After discussing the situation about the white patches on the pumpkins with Novice Gardener, I decided to brave it and cut open the pumpkin that had the biggest white patch. I say “brave” because in Novice Gardener’s similar experience, there were creepy-crawlies within. Needless to say, I didn’t want to cut the fruit open, but my morbid curiosity drove me on.
The skin was quite soft and easy to cut through, so I know that meant that the pumpkin was still immature. Moreover, it began oozing a sticky kind of sap, which you get with green fruits, like chiku.
Apart from that, I was happy to note that there didn’t seem to be any inhabitants in the flesh inside. In fact, I deliberately cut through the white patch in the skin, and cut away the white skin from the flesh, and still didn’t see any holes or passages or larvae of any sort.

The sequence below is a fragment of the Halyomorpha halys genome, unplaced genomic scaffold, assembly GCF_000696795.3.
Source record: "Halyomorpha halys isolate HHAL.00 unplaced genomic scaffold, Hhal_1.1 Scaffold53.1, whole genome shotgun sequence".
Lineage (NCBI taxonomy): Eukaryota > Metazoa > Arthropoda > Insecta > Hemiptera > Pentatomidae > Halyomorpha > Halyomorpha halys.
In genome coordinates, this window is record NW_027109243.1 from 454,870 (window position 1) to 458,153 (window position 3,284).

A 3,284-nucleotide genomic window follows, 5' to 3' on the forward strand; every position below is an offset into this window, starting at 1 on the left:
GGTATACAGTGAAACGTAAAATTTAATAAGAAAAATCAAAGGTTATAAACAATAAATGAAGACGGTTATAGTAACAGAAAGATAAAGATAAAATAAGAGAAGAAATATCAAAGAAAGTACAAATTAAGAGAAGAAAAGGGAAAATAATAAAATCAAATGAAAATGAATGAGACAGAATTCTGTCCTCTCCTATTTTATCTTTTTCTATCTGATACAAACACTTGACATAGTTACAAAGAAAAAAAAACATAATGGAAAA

We cooked the pumpkin the next day. It wasn’t sweet; the flavour was neutral. Texture-wise, it was like regular pumpkin. So at least it wasn’t wasted. We intend to keep the other, Double Oops, pumpkin for a while longer to see if it will fare any better. I heard that the fruits continue to ripen even after they’re plucked, so we’ll see if the flavour improves over a few weeks.
With regard to the white patch on the pumpkin skin, I think I caught it in time as the skin was still hard and hopefully still a barrier to insects. I’ve raised the other fruits from the ground and turned them a little to let the white bits get more air and light. I’m also wondering if I should not water the plants too much, in case it’s the moisture from that which attracts the insects. After all, if most of the area is dry and there’s suddenly an oasis of moisture, I think that would be like a beacon to moisture-hungry creatures. That being said, I wouldn’t want to have fruits like tomatoes around right now; I’m sure they’d be under seige.